Oncotarget

Research Papers:

Is the Hong Kong Liver Cancer staging system the best guide for hepatitis B virus-related hepatocellular carcinoma patients with multiple tumors?

Shuang Liu _, Xiaoqiang Li, Hui Li, Lei Guo, Bo Zhang, Jubo Zhang and Qinghai Ye

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Oncotarget. 2016; 7:51598-51607. https://doi.org/10.18632/oncotarget.9956

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Abstract

Shuang Liu1,*, Xiaoqiang Li1,*, Hui Li1,*, Lei Guo1, Bo Zhang1, Jubo Zhang1, Qinghai Ye1

1Liver Cancer Institute and Zhongshan Hospital, Fudan University, Key Laboratory of Carcinogenesis and Cancer Invasion, Fudan University, Ministry of Education, Shanghai, China

*These authors have contributed equally to this work

Correspondence to:

Qinghai Ye, email: [email protected]

Keywords: hepatocellular carcinoma, multiple tumors, Hong Kong Liver Cancer staging system, radical resection, overall survival

Received: March 23, 2016    Accepted: May 26, 2016    Published: June 13, 2016

ABSTRACT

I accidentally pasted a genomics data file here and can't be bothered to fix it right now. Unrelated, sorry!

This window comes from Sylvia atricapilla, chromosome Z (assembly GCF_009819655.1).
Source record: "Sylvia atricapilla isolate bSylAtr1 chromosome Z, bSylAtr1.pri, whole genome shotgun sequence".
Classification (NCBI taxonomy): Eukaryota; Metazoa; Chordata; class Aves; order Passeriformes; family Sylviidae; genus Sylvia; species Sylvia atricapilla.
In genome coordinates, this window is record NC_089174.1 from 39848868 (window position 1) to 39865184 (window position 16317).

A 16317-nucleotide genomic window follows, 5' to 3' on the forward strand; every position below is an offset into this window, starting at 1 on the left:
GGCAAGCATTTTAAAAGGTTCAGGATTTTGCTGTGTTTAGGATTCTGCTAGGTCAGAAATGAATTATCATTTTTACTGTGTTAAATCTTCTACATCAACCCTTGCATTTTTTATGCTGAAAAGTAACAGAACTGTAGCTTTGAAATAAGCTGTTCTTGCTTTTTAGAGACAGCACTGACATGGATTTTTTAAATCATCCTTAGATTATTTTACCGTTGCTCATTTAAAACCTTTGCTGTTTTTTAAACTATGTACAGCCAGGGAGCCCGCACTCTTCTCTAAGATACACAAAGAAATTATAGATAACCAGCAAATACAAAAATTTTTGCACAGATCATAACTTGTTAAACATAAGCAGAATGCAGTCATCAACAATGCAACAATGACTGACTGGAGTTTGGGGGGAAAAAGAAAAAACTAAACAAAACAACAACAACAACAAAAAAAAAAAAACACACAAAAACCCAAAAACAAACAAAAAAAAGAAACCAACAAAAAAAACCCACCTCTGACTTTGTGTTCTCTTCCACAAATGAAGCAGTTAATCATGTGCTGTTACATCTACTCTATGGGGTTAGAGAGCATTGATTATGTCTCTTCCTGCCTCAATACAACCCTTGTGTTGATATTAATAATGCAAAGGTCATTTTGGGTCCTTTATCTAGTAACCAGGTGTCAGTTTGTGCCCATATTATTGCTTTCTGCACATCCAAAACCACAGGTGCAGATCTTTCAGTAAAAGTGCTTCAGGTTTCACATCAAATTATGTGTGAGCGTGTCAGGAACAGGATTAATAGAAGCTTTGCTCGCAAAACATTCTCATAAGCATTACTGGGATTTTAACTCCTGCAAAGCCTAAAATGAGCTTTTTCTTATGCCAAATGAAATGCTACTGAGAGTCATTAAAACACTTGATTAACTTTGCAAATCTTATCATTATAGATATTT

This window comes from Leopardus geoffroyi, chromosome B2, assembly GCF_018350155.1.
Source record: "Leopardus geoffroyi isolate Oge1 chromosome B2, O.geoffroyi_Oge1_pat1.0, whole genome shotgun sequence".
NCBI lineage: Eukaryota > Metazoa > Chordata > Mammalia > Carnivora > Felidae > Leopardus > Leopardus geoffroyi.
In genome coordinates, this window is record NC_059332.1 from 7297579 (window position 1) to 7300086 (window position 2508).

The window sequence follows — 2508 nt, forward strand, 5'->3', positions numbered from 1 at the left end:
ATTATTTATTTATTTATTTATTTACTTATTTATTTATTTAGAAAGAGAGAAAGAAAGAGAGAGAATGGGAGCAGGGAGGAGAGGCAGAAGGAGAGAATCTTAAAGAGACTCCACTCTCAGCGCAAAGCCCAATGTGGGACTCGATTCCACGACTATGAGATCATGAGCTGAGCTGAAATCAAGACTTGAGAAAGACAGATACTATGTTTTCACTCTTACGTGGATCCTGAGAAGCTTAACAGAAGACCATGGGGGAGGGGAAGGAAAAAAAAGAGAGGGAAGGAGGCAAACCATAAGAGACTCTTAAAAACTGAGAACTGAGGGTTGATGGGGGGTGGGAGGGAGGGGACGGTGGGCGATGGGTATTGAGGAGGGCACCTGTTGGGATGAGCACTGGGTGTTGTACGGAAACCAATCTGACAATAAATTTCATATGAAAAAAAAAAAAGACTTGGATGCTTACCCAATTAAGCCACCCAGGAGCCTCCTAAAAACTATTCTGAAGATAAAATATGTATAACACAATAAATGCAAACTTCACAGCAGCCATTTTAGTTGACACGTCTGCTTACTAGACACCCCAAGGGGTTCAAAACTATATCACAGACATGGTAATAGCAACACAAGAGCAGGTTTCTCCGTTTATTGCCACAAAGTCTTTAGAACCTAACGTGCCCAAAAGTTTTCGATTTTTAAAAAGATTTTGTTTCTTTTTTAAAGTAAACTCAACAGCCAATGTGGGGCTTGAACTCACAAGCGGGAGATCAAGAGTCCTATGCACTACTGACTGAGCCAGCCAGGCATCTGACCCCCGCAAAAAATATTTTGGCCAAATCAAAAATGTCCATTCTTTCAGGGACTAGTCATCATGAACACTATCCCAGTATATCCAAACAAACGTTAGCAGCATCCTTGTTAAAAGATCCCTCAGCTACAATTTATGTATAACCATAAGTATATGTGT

It still must be confirmed whether the newly developed Hong Kong Liver Cancer Staging (HKLC) system can effectively stratify patients with multiple tumors and identify patients who could obtain a survival benefit with radical resection. In this study, we retrospectively compared survival rates of surgery versus transcatheter arterial chemoembolization for hepatitis B virus-related hepatocellular carcinoma patients with multiple tumors by using the propensity score method. In addition, the prognostic roles of tumor size, number and thrombus status together with other covariates on postoperative survival were analyzed by multivariate analysis. In matched cohorts, surgical treatment could significantly reduce patient mortality in patients within or outside HKLC criteria (odds ratio (OR) = 0.5, P < 0.001, OR = 0.6, P = 0.001, respectively). In 941 patients undergoing radical resection, the state of tumor thrombus demonstrated a significant interaction with tumor size on postoperative survival (P for interaction = 0.041). Tumor number was not a predictor of postoperative survival in patients with multiple tumors (adjusted OR = 1.1, P = 0.202). In patients without tumor thrombus, tumor size > 5 cm was an independent risk factor of postoperative survival (OR = 1.7, P < 0.001). In patients without tumor thrombus, patient survival was mainly influenced by tumor location (OR = 2.1, P < 0.001). In summary, patients with multiple tumors could obtain a survival benefit from radical surgery based on the more aggressive HKLC staging system. However, parameters in this staging system still need further adjustments.


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